The Hurt Locker : Truth in the Fiction

Isn't it ironic? A Hollywood movie focuses the media away from Kate Gosselin's hair extensions and into a belated frenzy of soldier interviews and Iraq War fact checking. If only this determination to get it right had preceded the invasion.

Excluding some excellent memoirs by Iraq veterans and despite some technical inaccuracies, The Hurt Locker captures more existential truth about the conflict than you'll find anywhere.

A good story is the sum of a series of decisions about what to tell and where in the narrative structure to tell it. Director Kathryn Bigelow and screenwriter Mark Boal were right to focus on explosions as the signature experience of the war. The high wire, without-a-net tensions that attend the film's Explosive Ordnance Disposal unit are a perfect microcosm of the endless, metaphorical booby-traps laid by negligent war planners.

Improvised explosive devices and suicide bombings have maimed and killed more American soldiers and Iraqi civilians than any other weapon. An Army surgeon at Landstuhl, Germany calls Iraq "a body parts war." Marines who served in restive Anbar province will tell you that IEDs are impossible to defend against. The intensity captured by the film is absolutely true for any soldier who navigates Iraq's fraught roadways.

The film's protagonist is a fearless "cowboy" whose daredevil antics put his unit at risk. I can't help wondering if on some level Staff Sergeant William James represents the hubris that propelled America into Iraq in the first place.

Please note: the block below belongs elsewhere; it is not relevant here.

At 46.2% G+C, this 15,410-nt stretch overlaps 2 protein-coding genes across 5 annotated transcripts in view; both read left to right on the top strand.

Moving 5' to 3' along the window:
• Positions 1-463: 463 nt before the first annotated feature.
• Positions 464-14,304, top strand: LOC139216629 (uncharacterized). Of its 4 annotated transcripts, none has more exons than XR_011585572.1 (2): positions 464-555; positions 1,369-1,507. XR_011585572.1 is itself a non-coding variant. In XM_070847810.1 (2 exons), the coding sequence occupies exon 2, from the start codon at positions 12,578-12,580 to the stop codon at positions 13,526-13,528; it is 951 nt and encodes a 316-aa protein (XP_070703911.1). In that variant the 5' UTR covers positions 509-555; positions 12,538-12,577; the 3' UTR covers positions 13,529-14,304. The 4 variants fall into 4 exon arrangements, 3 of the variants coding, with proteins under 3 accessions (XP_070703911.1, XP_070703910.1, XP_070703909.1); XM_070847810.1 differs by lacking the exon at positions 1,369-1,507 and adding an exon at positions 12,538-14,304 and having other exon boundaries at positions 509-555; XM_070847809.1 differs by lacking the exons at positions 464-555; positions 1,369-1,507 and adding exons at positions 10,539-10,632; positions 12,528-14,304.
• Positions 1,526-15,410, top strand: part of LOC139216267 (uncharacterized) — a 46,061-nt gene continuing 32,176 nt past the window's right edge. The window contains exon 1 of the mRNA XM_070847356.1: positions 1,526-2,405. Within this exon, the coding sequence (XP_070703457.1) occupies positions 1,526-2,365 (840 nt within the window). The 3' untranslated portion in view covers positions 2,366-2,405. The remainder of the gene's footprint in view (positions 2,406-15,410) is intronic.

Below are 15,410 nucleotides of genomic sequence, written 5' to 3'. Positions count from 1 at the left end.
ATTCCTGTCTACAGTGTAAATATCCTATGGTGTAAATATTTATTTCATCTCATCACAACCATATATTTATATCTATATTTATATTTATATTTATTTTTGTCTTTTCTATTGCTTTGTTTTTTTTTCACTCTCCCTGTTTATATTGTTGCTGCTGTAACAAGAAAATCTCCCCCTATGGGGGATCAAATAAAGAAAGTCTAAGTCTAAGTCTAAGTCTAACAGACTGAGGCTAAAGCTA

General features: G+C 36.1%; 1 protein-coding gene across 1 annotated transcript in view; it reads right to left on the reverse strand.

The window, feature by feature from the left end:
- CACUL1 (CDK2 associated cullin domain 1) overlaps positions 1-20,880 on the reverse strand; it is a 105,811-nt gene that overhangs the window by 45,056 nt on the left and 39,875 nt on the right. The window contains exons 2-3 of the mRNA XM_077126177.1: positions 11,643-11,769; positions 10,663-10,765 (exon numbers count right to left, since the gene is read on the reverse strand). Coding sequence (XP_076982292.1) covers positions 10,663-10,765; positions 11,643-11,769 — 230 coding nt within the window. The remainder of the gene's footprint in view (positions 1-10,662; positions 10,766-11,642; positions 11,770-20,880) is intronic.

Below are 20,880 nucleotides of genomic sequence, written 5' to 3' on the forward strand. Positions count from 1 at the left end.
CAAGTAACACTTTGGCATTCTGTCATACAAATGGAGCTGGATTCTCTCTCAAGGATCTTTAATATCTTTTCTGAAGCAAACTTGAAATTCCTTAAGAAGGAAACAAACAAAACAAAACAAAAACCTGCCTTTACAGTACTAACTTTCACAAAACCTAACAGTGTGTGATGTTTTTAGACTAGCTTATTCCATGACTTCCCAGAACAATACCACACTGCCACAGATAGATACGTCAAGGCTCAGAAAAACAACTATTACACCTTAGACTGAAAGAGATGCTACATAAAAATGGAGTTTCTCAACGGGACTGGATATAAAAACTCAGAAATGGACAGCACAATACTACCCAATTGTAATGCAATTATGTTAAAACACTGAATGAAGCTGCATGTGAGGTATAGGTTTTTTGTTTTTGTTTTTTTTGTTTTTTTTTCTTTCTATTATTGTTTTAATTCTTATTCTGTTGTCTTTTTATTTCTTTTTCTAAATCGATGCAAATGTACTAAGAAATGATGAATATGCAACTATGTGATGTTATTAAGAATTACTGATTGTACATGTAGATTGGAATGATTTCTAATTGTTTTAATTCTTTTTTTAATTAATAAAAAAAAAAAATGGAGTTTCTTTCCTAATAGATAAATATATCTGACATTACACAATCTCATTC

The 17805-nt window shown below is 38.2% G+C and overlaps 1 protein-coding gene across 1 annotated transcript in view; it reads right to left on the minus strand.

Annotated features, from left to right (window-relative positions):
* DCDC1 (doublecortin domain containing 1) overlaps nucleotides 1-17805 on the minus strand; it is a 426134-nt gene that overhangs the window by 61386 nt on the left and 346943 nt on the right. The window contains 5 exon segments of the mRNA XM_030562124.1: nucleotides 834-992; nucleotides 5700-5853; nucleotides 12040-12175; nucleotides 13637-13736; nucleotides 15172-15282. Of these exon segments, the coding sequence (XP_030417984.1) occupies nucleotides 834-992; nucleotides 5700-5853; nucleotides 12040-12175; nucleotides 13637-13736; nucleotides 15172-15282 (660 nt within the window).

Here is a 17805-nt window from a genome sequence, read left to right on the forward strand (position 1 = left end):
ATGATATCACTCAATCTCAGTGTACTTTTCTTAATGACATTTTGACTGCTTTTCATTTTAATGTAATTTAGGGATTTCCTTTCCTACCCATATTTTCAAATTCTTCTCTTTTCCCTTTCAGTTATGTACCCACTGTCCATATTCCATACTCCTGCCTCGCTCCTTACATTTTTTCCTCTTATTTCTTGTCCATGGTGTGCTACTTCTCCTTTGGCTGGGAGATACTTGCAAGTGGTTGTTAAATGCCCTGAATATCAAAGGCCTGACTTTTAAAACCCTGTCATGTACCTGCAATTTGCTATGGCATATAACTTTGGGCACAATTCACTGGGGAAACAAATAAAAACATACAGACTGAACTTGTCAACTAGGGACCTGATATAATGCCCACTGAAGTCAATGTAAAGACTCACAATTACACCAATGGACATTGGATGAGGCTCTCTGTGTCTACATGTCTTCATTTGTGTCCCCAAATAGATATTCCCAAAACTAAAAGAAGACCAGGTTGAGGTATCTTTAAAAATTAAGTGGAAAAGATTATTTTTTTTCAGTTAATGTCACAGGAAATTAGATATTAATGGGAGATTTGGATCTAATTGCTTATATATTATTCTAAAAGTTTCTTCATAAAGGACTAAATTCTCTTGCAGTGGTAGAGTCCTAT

Does this portrayal of James defame the nation's vets? Some vets think so, but I don't.
The Hurt Locker makes clear that James is actually a good man who who has come to represent war's absurd paradox -- he's not fully alive unless he is risking death.

Nearly all great contemporary war films have been criticized for taking creative liberties. The Deer Hunter (best picture, best director) director Michael Cimino was accused of inventing the scenes of Viet Cong soldiers forcing Russian roulette games on captured Americans. Francis Ford Coppola caught flack for the surfing-down-the-Mekong scene in his masterpiece, Apocalypse Now (best screenplay, best supporting actor).

But even soldiers themselves sometimes resort to invention when crafting their own stories of war. Tim O'Brien, a Vietnam veteran who wrote an award-winning, fictionalized account of his in-country service explained it best. In The Things They Carried, O'Brien's character says, "I want you to feel what I felt. I want you to know why story-truth is truer sometimes than happening-truth."